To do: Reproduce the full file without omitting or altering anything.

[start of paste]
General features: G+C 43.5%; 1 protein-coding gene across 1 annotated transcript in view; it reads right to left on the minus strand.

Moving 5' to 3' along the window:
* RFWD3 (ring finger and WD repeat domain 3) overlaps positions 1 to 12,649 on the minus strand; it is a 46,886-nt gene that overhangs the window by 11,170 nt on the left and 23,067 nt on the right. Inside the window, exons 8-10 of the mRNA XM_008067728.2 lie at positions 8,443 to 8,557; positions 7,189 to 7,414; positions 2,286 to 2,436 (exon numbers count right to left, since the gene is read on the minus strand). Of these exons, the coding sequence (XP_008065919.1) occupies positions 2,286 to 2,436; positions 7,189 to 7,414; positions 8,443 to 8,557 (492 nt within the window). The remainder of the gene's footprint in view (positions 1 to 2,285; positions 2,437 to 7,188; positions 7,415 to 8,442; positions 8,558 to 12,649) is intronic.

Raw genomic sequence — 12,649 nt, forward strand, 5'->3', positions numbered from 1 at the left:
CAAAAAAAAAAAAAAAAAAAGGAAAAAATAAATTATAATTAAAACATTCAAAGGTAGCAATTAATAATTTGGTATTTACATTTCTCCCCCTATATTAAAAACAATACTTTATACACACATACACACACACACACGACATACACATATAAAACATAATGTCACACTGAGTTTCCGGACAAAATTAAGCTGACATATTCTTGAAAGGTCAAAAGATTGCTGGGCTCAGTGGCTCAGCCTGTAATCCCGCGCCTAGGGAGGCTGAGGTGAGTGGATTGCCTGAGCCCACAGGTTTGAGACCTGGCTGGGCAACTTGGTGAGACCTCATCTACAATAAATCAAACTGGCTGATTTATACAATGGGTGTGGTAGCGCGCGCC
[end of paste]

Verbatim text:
General features: G+C 43.5%; 1 protein-coding gene across 1 annotated transcript in view; it reads right to left on the minus strand.

Moving 5' to 3' along the window:
* RFWD3 (ring finger and WD repeat domain 3) overlaps positions 1 to 12,649 on the minus strand; it is a 46,886-nt gene that overhangs the window by 11,170 nt on the left and 23,067 nt on the right. Inside the window, exons 8-10 of the mRNA XM_008067728.2 lie at positions 8,443 to 8,557; positions 7,189 to 7,414; positions 2,286 to 2,436 (exon numbers count right to left, since the gene is read on the minus strand). Of these exons, the coding sequence (XP_008065919.1) occupies positions 2,286 to 2,436; positions 7,189 to 7,414; positions 8,443 to 8,557 (492 nt within the window). The remainder of the gene's footprint in view (positions 1 to 2,285; positions 2,437 to 7,188; positions 7,415 to 8,442; positions 8,558 to 12,649) is intronic.

Raw genomic sequence — 12,649 nt, forward strand, 5'->3', positions numbered from 1 at the left:
CAAAAAAAAAAAAAAAAAAAGGAAAAAATAAATTATAATTAAAACATTCAAAGGTAGCAATTAATAATTTGGTATTTACATTTCTCCCCCTATATTAAAAACAATACTTTATACACACATACACACACACACACGACATACACATATAAAACATAATGTCACACTGAGTTTCCGGACAAAATTAAGCTGACATATTCTTGAAAGGTCAAAAGATTGCTGGGCTCAGTGGCTCAGCCTGTAATCCCGCGCCTAGGGAGGCTGAGGTGAGTGGATTGCCTGAGCCCACAGGTTTGAGACCTGGCTGGGCAACTTGGTGAGACCTCATCTACAATAAATCAAACTGGCTGATTTATACAATGGGTGTGGTAGCGCGCGCC